“Why is he sitting out?” I was chatting with my friend Courtney, pointing with my sole finger to Matt, a fellow sophomore on the Urbana High School wrestling team. “Oh, he didn’t make weight this week. You’d better avoid him on the bus ride home, he’s in a rotten mood.” Courtney and I had just become cheerleaders, known as “Wrestlettes,” for the UHS team. Knowing absolutely nothing about the sport, I had tried out simply because Courtney wanted to try out with a friend. When she saw my confused face, Courtney continued. “Matt weighed in at 113, but he is in the 112 weigh class. I bet he starves himself this week so he’ll make weight before next week’s match against Champaign Central.” I instantly agreed with her. Although I hardly knew anything about wrestling, I was crystal clear that Central High School was our arch rival. “C’mon girls!” It was Missy, our captain. She was tall, with gorgeous blond hair and sparkling blue eyes. Next to Missy, I felt like a one-fingered, one-toed ugly duckling. Courtney and I lined up alongside the rest of the squad next to the mat. As soon as the referee blew his whistle, we began to clap our hands while chanting, “Let’s go, Let’s go! L-E-T-S. G-O!”
Although with the exception of the sleeves being too long for my shortened forearms, my black and orange Wrestlette outfit mainly fit. However, as I continued to jump up and down, I quickly felt the lump of paper I had wadded in the front of my Candees hi-top sneaker travel down toward the heel of my shoe. The sneakers were too long, (by several inches) for my almost circular-shaped feet. Even so, there was absolutely no way I would be seen wearing my comfortable but incredibly ugly custom-made moon boots. The sensation caused by the mislocated wad of paper was beyond uncomfortable, even painful, as I jumped and cheered. I was tempted to drop out of line to fix my shoe but then I caught the eye of Misty’s Mom, our Wrestlette coach and felt the need to keep going. “U-R-B-A-N-A! Urbana Tigers….Yay!” I clapped my two fingers together, knowing they wouldn’t make much of a noise, but compensated with my booming voice.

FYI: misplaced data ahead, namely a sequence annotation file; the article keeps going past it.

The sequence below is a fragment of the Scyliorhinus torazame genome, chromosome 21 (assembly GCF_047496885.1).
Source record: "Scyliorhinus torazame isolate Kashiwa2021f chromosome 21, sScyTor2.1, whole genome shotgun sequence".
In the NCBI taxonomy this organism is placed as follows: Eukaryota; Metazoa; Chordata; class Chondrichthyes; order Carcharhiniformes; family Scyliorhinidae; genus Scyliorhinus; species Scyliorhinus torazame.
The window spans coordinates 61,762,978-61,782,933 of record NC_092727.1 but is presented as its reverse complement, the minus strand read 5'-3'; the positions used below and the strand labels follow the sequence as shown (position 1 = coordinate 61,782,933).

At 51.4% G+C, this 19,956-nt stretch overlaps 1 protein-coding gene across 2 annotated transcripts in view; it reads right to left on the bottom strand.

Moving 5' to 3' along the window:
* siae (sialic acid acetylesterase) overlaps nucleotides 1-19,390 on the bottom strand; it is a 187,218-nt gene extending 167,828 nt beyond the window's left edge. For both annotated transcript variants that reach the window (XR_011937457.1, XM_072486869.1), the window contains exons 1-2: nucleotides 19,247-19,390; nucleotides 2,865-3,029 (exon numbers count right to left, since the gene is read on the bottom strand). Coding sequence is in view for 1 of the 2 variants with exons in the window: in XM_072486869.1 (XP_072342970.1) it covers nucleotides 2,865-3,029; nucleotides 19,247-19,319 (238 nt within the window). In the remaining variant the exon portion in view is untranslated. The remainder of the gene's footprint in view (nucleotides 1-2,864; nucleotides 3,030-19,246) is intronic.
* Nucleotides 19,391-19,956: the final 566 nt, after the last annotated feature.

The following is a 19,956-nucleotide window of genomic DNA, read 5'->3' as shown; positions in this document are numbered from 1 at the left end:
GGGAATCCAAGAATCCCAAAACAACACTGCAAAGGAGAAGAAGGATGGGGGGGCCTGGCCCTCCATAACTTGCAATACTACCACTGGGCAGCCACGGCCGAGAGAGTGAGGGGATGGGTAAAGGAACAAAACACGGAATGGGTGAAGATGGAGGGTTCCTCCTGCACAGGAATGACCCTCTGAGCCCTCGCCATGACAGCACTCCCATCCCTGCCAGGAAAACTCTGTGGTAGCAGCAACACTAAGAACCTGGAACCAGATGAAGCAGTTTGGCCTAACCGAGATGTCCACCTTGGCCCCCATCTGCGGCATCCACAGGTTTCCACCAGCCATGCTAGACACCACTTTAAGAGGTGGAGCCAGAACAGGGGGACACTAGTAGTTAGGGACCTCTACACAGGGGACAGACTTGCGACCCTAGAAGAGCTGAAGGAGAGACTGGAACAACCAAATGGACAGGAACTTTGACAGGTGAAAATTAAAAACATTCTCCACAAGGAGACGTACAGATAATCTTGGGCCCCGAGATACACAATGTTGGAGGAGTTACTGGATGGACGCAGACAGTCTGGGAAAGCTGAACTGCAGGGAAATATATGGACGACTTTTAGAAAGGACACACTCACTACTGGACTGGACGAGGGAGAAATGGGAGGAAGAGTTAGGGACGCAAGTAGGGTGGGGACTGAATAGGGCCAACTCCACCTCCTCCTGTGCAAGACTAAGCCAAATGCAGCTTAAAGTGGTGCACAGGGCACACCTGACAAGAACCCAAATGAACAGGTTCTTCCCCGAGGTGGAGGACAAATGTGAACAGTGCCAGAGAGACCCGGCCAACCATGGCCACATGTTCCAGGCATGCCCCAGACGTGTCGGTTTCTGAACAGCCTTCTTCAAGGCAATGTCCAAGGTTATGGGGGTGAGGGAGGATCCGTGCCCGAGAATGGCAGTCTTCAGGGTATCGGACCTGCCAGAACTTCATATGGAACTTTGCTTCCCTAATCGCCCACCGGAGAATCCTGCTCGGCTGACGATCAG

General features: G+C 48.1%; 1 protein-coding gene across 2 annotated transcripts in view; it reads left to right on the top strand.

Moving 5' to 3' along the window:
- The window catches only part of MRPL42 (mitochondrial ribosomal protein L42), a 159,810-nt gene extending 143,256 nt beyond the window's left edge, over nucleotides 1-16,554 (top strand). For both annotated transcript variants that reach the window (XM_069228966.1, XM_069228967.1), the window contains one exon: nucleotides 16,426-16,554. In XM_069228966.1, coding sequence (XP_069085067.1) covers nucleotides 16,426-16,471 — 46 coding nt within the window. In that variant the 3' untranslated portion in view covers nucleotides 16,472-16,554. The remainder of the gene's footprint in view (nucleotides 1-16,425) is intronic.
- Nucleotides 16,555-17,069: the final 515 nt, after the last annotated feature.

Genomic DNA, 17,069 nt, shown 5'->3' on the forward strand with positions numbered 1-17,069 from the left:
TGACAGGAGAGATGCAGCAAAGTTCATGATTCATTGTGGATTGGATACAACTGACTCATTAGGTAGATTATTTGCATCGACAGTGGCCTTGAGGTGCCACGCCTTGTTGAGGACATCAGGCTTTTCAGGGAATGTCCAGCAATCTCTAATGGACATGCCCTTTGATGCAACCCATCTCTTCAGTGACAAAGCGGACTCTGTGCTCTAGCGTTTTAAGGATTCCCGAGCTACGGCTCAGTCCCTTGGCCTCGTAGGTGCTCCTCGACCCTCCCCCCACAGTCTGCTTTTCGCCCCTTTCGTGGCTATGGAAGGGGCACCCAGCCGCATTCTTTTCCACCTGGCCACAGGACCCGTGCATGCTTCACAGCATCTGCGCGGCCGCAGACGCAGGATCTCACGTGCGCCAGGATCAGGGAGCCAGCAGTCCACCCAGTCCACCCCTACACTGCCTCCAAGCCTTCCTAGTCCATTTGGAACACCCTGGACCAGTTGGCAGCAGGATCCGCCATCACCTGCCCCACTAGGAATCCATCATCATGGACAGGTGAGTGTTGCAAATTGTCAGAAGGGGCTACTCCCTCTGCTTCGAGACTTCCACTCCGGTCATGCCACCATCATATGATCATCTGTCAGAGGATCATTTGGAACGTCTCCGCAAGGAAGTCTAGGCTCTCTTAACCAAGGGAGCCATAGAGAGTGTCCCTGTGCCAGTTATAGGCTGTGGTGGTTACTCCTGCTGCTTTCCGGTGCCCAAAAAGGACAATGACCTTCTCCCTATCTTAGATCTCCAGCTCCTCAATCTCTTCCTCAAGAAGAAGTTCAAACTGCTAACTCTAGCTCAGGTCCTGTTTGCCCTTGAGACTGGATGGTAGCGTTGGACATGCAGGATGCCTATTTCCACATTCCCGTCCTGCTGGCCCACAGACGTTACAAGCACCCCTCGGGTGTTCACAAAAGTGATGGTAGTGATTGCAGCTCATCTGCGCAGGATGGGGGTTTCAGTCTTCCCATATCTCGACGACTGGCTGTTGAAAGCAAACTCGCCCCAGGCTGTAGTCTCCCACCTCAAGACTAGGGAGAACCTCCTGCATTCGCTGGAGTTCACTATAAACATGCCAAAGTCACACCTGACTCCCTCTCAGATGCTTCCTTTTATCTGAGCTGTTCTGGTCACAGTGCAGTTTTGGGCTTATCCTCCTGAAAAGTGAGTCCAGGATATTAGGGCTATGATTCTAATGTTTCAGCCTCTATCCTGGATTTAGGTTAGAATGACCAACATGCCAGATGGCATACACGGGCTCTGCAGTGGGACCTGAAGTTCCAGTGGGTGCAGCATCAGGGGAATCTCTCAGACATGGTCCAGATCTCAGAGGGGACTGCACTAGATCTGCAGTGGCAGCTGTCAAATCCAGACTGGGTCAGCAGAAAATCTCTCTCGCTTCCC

When it was time for a break, I noticed Matt’s face. He looked miserable and frustrated, but determined. . I ran to the bathroom still feeling the lump of paper in my shoe. As I sat down on the window ledge to adjust the stuffing in each shoe, I couldn’t help but notice my face in the mirror ……frustrated, yet determined.
Recently, a friend told me about an amazing athlete, Anthony Robles. Robles was born in 1988 with one leg, and by age three refused to wear a prosthetic. I related to Robles, recalling my own willful rejection of hand prosthetics offered by doctors in Chicago when I was around the same young age. As it turned out, the only assist Robles actually needed was his willful spirit –the one that by high school led him to become a successful wrestler, even winning the 2010-11 NCAA individual wrestling championship. Robles went on to author the inspiring book Unstoppable: From Underdog to Undefeated: How I Became a Champion.